Jocelyn Novek | Associated Press
Laughter and tears. Fun and frustration. Attachment and insults. Anxiety, hostility, too much food, too much alcohol.
In other words: Thanksgiving.
This year’s Thanksgiving news covers COVID and how families will cope with intergenerational relationships. There’s nothing quite like it in Stephen Karam’s People, which is an all-one Thanksgiving meal based on a play written nearly a decade ago. But another plague looms over the Blake family, to whose table we join for 108 minutes: economic pain. Poor middle class. The American dream in tatters.
Karam is adapting here his own Tony-winning work, a play inspired by the 2007-2008 financial crisis. In doing so, he achieves something rather rare: he makes the intimate and destructive family drama even more intimate and destructive.
Somehow, the feeling of impending doom, the feeling that dinner is approaching a dark denouement, is even more palpable on the screen. So is claustrophobia. If in the stage version it was inconvenient to be limited to one apartment, the effect is even sharper here, as the camera gets closer and closer, honing not only faces, but also hidden corners, even spots on the ceiling and walls, as if to say: there is no way out.
If this sounds like a horror movie, it might be because Karam said he was a huge fan of the genre. So, although the plot supposedly has nothing to do with horror, elements are present: mysterious sounds, nervous moments, terrible dreams.
Location: A dilapidated Chinatown apartment where Brigid (Bini Feldstein) and boyfriend Richard (Steven Yoon) invited her parents, Erica (Richard Jenkins) and Deirdre (Jane Houdishell), grandmother Momo (June Squibb), and sister Amy (Amy Schumer) for Thanksgiving. Paint is peeling, pipes are exposed, plaster is swelling, toilet seat is broken. In addition, there is almost no furniture. But there is a spiral staircase, and although there are no windows on the lower floor, this place is a theft.
Not that Bridget’s Catholic parents of Scranton, Pennsylvania were middle-class, they would admit it. Eric worries that Brigid lives near ground zero – we learn of his own 9/11 trauma – and in the floodplain, and as for Deirdre, she can’t help but comment on the lack of visibility. Vivid protests: “Mom, this is the courtyard!” To which Mom jokes with feigned arrogance: “Perhaps we can all take a walk in the courtyard after dinner.”
There is certainly symbolism in this courtyard – not only because it is the main element of urban dwellings, but also because it is closed from the outside world, like Blakey, for the hours we spend with them.
A cast of six can be difficult if there is a weak link. Fortunately, no. Moreover, the banter among family members seems more than genuine – it seems that these people really knew each other all the time. In a pleasant surprise, Schumer’s understated, touching play as Amy, who suffers from ulcerative colitis so severe that she lost the chance to partner with her law firm. Her girlfriend also left her, as we learn from the heartbreaking phone call she makes during her dinner break.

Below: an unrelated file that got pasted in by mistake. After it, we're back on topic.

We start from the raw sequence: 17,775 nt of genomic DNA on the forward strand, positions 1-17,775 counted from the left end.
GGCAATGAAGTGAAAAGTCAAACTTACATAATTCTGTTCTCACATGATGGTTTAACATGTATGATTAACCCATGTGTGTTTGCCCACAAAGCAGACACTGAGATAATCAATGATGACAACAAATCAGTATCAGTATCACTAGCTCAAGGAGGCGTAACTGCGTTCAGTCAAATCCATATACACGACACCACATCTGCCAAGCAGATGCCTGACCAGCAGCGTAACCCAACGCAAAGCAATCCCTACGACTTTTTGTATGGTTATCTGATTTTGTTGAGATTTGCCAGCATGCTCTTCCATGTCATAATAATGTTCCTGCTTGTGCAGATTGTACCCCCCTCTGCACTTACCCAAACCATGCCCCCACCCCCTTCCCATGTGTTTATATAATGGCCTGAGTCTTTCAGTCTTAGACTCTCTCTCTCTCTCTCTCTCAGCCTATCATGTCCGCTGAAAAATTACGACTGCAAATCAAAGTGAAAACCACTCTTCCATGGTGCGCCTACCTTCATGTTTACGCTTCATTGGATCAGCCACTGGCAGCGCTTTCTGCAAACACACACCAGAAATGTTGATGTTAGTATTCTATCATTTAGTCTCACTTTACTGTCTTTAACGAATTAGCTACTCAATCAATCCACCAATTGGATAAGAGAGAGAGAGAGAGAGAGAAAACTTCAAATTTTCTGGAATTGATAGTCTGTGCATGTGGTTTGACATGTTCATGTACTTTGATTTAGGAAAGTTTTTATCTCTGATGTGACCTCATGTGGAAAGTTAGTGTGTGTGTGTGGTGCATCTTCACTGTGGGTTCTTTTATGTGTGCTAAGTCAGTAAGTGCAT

Brigid (the extremely attractive Feldstein) are more fortunate in love; Richard is a loyal, dedicated guy who even prepares holiday meals. But like her sister, Brigid is struggling economically – she lost several grants to start her music career, and she has huge student debts. Bridget is sociable and pleasant, but when pushed, she can hurt, especially due to her mother’s weight.
As for mom, the stunning Houdyshell even deepened her performance beyond the stage version – the only holdover from the show – for which she rightfully won the Tony Award. Her Deirdre is outwardly optimistic and cheerful, but can instantly feel grief and humiliation. As Eric, Jenkins masterfully balances the stubborn pride of an authoritative patriarch with a mounting fear that everything is crumbling.
Everyone at the table suffers from economic instability – Brigid and Amy because their careers never took off, Eric and Deirdre because their long-term work, his at a private school and her office manager, are at risk for different reasons. Then there is Eric’s elderly mother, Momo (a sick Squibb), who suffers from severe dementia and lives with her son because a full-time job is too expensive.
We left out Richard, the boyfriend, because in five years he will inherit his family’s money, which will bring him contempt from Eric, who also scoffs at the money Richard and Brigid spend on both healthy food and therapy: “If you “You are so unhappy, why are you trying to live forever?” “
Moments like this promise a harsher evening as the hours go by. But they are nothing compared to the stinging revelation that comes at the end of the game.
And yet it is a family. Love is tested, but ultimately unconditional. As the bruised family scatters into the night, there is only one thing we seem to know for sure: next year they will gather around a table again, at some kind of table. It’s tempting to ask for another invitation.
3 stars out of 4
Rating: R (for some sexually explicit material and language)
Duration: 108 minutes